“A lot of books are fun to read for the plot; a smaller percentage display this artful mastery of the language. And precious few manage to do both. Angelmaker, the second novel by British writer Nick Harkaway, falls into that last category. . . . This is not the sort of book I zip through, despite wanting to know what happens next. It’s the sort of book you want to let steep in your brain a bit before you take another taste.”
—Jonathan Liu, Wired.com’s GeekDad blog
“An intricate and brilliant piece of escapism, tipping its hat to the twisting plots of John Buchan and H Rider Haggard, the goggles-and-gauntlets Victoriana of the steampunk movement and the labyrinthine secret Londons of Peter Ackroyd and Iain Sinclair, while maintaining an originality, humour and verve all its author’s own. . . . Angelmaker must have been huge fun to write, and it is huge fun to read. . . . A fantasy espionage novel stuffed with energetic, elegant writing that bowls the reader along while reflecting profitably on the trends of the times. Gleefully nostalgic and firmly modern, hand-on-heart and tongue-in-cheek, this is as far as it could be from the wearied tropes that dominate so much of fantasy and SF. I can’t wait to see what Harkaway does next.”
—Tim Martin, Daily Telegraph, (5 out of 5 stars)
“Harkaway’s celebrated debut, The Gone-Away World . . . was really just a warm up act—a prodigiously talented novelist stretching muscles that few other writers even possess—for this tour de force Dickensian bravura and genre-bending splendor. . . . This is a marvelous book, both sublimely intricate and compulsively readable.”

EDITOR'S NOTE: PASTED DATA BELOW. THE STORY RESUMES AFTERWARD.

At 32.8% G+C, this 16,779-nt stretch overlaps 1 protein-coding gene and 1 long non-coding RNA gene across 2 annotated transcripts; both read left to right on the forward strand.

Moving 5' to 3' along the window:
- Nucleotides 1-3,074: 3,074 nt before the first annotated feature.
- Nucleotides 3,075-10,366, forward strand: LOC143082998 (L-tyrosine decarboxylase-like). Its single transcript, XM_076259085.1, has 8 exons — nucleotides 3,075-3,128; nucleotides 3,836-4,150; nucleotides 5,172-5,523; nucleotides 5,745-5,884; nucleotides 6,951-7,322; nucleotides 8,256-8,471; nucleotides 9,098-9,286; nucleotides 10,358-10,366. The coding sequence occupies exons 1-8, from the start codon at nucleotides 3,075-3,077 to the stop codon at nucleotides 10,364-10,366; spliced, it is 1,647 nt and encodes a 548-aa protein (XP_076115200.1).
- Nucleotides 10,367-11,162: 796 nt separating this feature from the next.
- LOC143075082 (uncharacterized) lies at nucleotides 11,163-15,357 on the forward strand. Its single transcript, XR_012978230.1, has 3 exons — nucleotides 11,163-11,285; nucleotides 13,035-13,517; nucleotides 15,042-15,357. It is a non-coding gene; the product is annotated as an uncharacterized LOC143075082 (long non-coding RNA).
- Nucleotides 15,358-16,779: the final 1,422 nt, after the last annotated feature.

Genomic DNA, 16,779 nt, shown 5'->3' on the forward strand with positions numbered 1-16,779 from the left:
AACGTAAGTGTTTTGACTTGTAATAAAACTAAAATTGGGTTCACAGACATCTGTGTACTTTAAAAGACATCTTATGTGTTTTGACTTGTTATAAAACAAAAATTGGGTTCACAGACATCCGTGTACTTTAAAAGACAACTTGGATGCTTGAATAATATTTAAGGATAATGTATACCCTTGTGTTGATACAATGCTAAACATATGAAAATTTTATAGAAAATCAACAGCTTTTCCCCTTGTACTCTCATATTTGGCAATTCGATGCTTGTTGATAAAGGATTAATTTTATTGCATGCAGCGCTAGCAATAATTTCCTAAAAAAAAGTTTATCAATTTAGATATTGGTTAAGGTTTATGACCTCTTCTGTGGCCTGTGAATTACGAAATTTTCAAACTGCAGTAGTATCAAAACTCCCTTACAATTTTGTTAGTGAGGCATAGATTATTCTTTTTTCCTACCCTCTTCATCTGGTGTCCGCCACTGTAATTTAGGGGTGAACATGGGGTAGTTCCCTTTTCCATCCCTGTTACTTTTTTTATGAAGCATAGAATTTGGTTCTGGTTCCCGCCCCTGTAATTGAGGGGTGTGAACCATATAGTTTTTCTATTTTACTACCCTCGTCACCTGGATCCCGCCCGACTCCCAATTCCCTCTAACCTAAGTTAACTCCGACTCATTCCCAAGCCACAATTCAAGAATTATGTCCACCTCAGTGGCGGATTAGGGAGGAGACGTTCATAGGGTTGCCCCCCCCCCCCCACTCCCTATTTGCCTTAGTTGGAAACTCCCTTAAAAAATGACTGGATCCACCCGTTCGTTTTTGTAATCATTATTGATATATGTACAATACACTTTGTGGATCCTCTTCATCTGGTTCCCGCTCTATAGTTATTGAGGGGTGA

—Bill Ott, Booklist (starred review)
“Harkaway keeps us guessing, traveling the edges between fantasy, sci-fi, the detective novel, pomo fiction and a good old-fashioned comedy of the sort that Jerome K. Jerome might have written had he had a ticking thingy instead of a boat as his prop. . . . His tale stands comparison to Haruki Murakami’s 1Q84.”
—Kirkus (starred review)
“A long, wild journey through a London dream world. . . . With its bizarre scenarios and feverish wordiness, its huge cast of British eccentrics and the ark forces of paranoia and totalitarianism lurking everywhere, this novel recalls the works of Martin Amis and Will Self. Immense fun and quite exciting.”
—Jim Coan, Library Journal
“A puzzle box of a novel as fascinating as the clockwork bees it contains, filled with intrigue, espionage and creative use of trains. As if that were not enough to win my literary affection, Harkaway went and gave me a raging crush on a fictional lawyer.”